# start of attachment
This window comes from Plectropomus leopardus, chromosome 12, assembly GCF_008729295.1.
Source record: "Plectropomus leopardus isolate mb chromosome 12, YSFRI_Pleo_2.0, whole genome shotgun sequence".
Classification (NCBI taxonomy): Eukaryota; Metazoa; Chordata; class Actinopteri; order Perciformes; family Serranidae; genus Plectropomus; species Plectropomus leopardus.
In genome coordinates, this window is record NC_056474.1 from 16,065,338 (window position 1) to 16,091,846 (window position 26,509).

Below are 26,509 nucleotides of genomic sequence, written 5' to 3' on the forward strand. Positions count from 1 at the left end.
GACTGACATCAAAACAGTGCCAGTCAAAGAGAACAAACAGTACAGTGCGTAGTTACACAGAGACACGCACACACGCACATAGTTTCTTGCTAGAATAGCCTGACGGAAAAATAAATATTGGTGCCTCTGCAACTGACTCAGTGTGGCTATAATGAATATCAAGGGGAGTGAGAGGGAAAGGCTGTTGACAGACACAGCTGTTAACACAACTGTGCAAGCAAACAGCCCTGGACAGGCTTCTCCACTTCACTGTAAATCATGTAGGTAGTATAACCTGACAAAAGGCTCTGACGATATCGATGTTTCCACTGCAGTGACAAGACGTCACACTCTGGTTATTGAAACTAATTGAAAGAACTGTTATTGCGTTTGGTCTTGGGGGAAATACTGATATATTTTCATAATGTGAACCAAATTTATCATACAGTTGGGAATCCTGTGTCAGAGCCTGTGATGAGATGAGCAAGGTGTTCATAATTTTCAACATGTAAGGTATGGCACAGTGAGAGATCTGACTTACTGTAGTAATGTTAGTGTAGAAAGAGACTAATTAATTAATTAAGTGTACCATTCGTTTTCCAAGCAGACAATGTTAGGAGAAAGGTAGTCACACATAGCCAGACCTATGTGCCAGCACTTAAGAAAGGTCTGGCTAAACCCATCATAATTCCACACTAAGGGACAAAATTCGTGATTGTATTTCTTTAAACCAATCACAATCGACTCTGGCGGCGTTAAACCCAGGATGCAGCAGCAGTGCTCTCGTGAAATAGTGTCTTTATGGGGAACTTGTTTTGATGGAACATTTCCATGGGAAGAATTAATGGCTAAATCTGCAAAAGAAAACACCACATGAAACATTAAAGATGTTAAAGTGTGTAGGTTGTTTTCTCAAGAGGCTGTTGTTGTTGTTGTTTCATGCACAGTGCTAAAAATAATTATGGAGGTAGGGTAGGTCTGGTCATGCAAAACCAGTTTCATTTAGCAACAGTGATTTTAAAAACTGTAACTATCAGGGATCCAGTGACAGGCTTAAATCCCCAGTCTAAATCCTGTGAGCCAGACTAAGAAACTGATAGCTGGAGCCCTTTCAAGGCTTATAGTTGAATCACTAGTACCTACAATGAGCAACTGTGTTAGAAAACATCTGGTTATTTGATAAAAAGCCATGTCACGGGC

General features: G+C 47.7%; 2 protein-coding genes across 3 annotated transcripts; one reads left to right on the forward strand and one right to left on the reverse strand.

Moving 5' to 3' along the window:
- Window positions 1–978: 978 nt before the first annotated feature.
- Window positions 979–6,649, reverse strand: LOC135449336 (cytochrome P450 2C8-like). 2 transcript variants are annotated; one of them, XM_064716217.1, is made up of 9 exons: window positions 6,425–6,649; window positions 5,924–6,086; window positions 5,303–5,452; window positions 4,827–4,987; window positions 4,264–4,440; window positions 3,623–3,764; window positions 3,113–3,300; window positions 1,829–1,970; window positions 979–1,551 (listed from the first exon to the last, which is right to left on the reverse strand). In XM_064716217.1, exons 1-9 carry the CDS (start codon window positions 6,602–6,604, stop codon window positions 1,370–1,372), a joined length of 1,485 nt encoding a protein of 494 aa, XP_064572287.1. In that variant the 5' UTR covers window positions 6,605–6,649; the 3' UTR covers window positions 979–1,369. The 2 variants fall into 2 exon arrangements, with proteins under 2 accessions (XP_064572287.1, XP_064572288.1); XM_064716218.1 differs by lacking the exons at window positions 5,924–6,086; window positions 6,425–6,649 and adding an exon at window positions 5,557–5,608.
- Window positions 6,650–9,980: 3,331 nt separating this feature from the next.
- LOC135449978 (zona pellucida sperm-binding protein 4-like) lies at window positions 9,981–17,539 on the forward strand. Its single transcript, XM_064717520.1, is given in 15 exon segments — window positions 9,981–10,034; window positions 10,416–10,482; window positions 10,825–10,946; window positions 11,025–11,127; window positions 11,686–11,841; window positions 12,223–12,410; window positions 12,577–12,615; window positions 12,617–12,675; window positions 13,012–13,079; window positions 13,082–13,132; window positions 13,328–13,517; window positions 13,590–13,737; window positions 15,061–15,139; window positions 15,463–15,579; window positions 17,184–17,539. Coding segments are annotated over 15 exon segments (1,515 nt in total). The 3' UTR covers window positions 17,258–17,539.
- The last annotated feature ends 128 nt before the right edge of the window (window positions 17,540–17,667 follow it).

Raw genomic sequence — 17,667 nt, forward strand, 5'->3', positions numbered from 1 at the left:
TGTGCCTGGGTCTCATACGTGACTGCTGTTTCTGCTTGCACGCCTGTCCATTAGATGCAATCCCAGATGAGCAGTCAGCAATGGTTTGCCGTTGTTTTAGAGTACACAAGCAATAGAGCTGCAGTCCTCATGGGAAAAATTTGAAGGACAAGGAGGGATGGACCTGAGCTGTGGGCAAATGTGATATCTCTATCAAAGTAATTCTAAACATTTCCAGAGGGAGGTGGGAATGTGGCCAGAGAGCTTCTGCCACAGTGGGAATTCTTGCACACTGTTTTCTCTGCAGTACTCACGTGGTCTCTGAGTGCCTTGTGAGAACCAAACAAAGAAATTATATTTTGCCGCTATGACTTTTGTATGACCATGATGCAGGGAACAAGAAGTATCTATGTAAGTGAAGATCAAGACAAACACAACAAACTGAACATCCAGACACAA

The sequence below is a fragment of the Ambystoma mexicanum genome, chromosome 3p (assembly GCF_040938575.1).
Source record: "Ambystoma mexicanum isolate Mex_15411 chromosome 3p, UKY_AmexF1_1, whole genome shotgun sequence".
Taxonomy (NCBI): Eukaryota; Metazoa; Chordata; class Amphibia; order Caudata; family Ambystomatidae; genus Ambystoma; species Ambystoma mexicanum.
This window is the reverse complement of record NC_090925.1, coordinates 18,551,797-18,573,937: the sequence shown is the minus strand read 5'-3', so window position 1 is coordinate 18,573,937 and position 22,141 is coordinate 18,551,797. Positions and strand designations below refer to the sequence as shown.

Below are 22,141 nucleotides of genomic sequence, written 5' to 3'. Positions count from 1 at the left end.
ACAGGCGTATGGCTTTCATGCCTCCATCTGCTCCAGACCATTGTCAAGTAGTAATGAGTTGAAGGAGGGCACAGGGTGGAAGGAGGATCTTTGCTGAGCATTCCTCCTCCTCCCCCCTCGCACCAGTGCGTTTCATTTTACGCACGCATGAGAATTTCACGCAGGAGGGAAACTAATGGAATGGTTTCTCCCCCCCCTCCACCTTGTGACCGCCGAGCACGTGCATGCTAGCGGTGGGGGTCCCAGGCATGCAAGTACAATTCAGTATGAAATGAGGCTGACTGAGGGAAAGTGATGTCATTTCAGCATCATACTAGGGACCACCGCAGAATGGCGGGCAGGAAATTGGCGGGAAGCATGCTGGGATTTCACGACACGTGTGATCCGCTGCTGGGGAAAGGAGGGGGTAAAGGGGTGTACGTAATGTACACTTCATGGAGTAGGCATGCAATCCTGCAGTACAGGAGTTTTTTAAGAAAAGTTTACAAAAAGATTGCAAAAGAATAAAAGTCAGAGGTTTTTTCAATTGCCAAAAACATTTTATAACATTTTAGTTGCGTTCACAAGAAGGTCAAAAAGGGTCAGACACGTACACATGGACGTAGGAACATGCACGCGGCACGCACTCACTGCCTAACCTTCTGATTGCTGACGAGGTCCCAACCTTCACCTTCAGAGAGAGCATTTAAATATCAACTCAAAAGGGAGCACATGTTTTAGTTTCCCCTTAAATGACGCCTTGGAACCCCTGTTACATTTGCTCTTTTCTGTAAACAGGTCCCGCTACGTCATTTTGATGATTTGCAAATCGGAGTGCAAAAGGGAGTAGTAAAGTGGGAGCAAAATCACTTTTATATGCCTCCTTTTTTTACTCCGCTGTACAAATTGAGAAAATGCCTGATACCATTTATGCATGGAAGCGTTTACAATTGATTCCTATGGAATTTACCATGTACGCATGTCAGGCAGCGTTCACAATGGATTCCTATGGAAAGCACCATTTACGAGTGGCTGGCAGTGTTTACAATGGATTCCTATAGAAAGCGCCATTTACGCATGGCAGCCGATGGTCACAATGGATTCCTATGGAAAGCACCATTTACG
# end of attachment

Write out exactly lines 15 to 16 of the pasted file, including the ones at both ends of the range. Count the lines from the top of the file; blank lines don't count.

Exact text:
TGTGCCTGGGTCTCATACGTGACTGCTGTTTCTGCTTGCACGCCTGTCCATTAGATGCAATCCCAGATGAGCAGTCAGCAATGGTTTGCCGTTGTTTTAGAGTACACAAGCAATAGAGCTGCAGTCCTCATGGGAAAAATTTGAAGGACAAGGAGGGATGGACCTGAGCTGTGGGCAAATGTGATATCTCTATCAAAGTAATTCTAAACATTTCCAGAGGGAGGTGGGAATGTGGCCAGAGAGCTTCTGCCACAGTGGGAATTCTTGCACACTGTTTTCTCTGCAGTACTCACGTGGTCTCTGAGTGCCTTGTGAGAACCAAACAAAGAAATTATATTTTGCCGCTATGACTTTTGTATGACCATGATGCAGGGAACAAGAAGTATCTATGTAAGTGAAGATCAAGACAAACACAACAAACTGAACATCCAGACACAA

The sequence below is a fragment of the Ambystoma mexicanum genome, chromosome 3p (assembly GCF_040938575.1).